There are a few areas of the islands that are safe havens from violence and danger. The first of these we are introduced to is the village of Amanaki, where we awake after the harrowing escape from our initial incarceration. Amanaki is the last bastion of the peaceful village island life that existed prior the Rook Islands’ takeover by pirates and mercenaries. It is quaint, and a comforting place to retreat to after whatever life-endangering encounters we may have confronted beyond its boundaries. It feels as though it belongs in the South Pacific, with its vibrant colours and endearing local chit-chat, which is conducive to creating the illusion that one is really spending time among a small local community on a tropical atoll.
Together with other oppressed islanders, the inhabitants of Amanaki put their faith in their spiritual leader Citra, and her traditional warriors. This group are locked in a losing battle to wrestle control of the islands back from Vaas and his puppet master, the despicably evil drug kingpin and human trafficker, Hoyt Volker. It is to this rebel cause that Jason lends his aid. Throughout the game he is tasked with various errands, ranging from the reactivation of radio towers, to the liberation of enemy-controlled outposts.
There is also a multitude of other scripted side quests to pursue, which include hunting down dangerous carnivores and retrieving a stash of diamonds from a ruined temple. Regardless of the goal Jason sets out to achieve, the missions rarely end up being dull because of the sheer number of ways they can be approached, and the astounding unpredictability of how things can play out.
To give an example, the player could be scoping out an enemy camp with the intention of meticulously planning how to go about deactivating its alarm system before stealthily executing its guards—when all of a sudden—a wild tiger roams into the fray and starts randomly attacking people.
The player remains in cover to watch how far the crazed animal gets. However, they themselves are set upon by a roving pack of rabid dogs, leaving no option but to make a run for it. They subsequently blunder into the camp—hotly pursued by the dogs—by which point, the aforementioned tiger is dead, but not before having killed half of the pirates, including one wielding a Molotov cocktail. The dropping of this incendiary results in a massive conflagration, which sets the surrounding buildings and vegetation ablaze. General chaos ensues; the remaining pirates disperse the dogs with their weapons, but two of them succumb to the spreading fire, leaving the player to dispose of the last one with a knife to the neck from behind. Voilà, the outpost has been liberated and the rebels move in.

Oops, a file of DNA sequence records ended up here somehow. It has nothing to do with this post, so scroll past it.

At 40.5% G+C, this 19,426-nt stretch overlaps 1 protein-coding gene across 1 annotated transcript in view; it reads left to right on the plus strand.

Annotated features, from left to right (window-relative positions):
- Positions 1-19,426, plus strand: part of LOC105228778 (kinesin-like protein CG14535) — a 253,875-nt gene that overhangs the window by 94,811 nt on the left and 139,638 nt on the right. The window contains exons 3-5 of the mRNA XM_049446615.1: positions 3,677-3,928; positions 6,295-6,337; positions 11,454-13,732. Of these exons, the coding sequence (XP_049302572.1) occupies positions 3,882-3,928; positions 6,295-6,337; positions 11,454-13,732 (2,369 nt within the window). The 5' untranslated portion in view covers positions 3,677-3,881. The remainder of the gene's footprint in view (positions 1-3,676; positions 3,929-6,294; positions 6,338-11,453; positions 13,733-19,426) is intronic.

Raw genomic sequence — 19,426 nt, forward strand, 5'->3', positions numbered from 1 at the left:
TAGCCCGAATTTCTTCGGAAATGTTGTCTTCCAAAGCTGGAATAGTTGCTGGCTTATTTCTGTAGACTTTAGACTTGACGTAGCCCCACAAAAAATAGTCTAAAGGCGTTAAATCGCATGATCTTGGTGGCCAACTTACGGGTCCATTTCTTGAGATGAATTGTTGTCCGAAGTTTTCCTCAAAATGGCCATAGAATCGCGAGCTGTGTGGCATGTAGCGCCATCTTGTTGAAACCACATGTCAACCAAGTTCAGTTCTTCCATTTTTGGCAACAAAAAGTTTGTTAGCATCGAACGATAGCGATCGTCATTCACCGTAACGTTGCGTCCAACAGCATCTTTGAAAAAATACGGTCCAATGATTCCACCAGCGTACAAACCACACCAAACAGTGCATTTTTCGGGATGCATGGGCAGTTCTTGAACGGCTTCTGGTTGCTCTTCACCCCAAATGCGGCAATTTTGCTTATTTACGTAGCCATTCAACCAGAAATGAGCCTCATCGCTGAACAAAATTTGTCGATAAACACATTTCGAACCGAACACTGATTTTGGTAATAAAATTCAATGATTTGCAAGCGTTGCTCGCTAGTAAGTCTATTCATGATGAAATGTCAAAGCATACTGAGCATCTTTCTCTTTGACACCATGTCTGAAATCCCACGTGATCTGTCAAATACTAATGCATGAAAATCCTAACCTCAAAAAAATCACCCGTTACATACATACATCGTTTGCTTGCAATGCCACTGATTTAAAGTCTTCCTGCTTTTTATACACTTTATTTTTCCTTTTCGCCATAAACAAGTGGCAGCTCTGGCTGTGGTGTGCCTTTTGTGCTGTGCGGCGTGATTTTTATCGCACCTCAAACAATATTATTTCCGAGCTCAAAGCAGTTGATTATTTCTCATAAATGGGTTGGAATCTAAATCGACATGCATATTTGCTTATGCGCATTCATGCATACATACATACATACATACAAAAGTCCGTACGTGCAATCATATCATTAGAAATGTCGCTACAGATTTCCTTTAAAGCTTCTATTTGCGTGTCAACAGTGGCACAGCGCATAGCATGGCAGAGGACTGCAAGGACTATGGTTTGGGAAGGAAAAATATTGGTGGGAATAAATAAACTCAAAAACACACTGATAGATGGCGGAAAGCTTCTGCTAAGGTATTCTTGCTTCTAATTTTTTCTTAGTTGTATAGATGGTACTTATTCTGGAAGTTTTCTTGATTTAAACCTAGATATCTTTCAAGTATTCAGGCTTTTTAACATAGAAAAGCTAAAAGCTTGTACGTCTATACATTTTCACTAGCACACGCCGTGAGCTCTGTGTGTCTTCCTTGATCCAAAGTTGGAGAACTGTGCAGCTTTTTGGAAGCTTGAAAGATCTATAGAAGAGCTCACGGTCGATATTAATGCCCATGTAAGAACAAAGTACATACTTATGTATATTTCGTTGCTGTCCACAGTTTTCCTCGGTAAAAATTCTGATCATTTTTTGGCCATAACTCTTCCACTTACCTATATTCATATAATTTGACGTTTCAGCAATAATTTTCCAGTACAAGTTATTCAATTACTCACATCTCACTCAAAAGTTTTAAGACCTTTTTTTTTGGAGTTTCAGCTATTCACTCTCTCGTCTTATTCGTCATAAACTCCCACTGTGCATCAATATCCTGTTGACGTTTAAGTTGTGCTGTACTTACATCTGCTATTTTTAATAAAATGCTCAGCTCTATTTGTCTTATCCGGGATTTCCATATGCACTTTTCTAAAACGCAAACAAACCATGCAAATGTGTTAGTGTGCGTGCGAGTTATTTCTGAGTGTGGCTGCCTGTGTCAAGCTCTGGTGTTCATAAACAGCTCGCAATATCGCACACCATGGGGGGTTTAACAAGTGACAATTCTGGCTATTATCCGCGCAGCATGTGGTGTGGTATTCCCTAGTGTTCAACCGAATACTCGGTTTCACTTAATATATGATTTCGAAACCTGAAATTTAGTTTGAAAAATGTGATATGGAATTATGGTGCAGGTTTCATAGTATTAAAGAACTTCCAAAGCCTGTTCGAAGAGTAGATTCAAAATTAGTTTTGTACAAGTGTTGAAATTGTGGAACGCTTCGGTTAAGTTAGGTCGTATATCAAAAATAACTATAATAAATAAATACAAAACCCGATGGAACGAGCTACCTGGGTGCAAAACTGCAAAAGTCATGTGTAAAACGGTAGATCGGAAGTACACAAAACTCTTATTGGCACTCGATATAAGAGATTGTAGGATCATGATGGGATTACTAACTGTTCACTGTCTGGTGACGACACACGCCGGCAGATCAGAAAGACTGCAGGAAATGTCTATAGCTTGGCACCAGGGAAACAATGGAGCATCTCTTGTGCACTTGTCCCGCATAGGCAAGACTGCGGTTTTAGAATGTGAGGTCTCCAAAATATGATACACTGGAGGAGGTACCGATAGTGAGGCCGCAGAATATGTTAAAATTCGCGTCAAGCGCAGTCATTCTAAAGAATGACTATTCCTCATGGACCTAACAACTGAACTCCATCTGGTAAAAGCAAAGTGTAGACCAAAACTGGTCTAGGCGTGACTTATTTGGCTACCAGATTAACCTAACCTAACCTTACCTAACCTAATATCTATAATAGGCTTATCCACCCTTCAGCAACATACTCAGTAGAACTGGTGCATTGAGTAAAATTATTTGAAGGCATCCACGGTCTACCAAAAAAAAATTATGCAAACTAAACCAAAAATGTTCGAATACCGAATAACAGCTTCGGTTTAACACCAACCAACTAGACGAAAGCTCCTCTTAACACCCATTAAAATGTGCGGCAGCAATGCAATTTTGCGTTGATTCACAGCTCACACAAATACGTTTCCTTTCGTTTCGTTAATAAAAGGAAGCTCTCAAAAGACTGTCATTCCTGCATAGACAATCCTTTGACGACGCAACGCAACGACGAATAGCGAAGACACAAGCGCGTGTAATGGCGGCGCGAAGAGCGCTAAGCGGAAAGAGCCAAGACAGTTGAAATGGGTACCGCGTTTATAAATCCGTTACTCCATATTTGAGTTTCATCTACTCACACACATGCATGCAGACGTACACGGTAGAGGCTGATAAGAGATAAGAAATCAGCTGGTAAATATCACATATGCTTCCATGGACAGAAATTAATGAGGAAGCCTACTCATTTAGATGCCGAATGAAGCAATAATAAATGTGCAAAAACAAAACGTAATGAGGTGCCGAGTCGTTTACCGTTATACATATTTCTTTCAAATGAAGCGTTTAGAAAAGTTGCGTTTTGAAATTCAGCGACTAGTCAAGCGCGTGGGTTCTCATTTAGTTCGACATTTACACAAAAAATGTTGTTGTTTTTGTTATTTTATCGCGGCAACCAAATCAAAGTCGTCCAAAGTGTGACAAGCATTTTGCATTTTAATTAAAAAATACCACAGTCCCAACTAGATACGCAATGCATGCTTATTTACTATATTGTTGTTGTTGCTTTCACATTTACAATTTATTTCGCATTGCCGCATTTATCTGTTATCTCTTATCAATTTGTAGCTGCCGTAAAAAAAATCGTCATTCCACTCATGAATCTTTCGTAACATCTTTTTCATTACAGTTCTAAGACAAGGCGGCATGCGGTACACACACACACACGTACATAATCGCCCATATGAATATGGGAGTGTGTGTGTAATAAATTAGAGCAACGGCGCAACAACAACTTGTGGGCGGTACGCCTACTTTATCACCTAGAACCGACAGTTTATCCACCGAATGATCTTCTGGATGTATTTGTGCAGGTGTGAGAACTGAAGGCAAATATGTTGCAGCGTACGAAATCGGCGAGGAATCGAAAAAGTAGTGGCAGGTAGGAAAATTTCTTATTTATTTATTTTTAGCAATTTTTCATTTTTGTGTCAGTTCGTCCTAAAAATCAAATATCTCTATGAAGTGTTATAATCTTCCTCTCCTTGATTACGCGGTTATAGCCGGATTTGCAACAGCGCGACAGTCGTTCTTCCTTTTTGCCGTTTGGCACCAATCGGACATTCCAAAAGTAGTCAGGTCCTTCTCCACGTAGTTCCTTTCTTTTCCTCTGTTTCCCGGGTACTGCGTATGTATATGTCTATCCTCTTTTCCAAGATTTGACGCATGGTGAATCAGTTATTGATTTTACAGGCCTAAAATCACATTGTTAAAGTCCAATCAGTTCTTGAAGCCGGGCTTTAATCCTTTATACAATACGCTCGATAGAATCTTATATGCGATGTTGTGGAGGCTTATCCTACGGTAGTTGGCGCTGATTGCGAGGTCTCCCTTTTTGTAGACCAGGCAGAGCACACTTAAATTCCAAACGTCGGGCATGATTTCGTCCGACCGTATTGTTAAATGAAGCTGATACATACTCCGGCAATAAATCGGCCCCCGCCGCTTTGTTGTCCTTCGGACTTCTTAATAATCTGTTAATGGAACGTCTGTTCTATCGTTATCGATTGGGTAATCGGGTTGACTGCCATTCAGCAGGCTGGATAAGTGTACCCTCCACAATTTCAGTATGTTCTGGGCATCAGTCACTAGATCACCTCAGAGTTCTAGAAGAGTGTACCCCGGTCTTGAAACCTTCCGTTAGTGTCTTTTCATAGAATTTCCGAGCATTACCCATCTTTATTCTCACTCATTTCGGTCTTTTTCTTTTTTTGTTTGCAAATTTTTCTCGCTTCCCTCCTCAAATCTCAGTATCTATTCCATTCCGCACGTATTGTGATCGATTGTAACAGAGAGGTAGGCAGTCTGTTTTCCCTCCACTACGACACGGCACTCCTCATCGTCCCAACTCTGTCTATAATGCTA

If one were to be placed in the exact same scenario five additional times, it can be guaranteed that things would transpire in five different ways.
Before venturing into these dangerous situations, the player has the freedom to choose what tools and weapons to go with for an assault. The game features a system that allows one to create useful items, such as larger ammo pouches and various stimulants. Crafting things requires the hides of animals, which can be obtained through hunting, whereas stimulants can be concocted after gathering plants and flowers.
The focus on collecting and making special potions takes a step towards the taboo several times throughout the campaign. At one juncture, Jason accidentally inhales the spores of some mind-bending magic mushrooms, which leads to a spacey dream-like section of gameplay. After imbibing another suspicious mixture later in the story, he must battle a gigantic mythological monster through another haze of psychedelia. These segments make for some other-worldly gameplay and further enhance the sense of freedom that is the hallmark of ‘Far Cry 3’.
Away from the frenetic action and scripted story missions, the player is free to explore at will. There is a plethora of interesting places to stumble across and a vast array of sights to see. Just escaping to a quiet corner of the map to enjoy a spot of lagoon diving, spelunking in caves, or hiking through the jungle to reach a mysterious point of interest are rewarding experiences in themselves, and often provide a gallery of exquisite vistas. In addition, scattered throughout the islands are long-lost letters to discover and other artifacts and trinkets that tell of their dark history.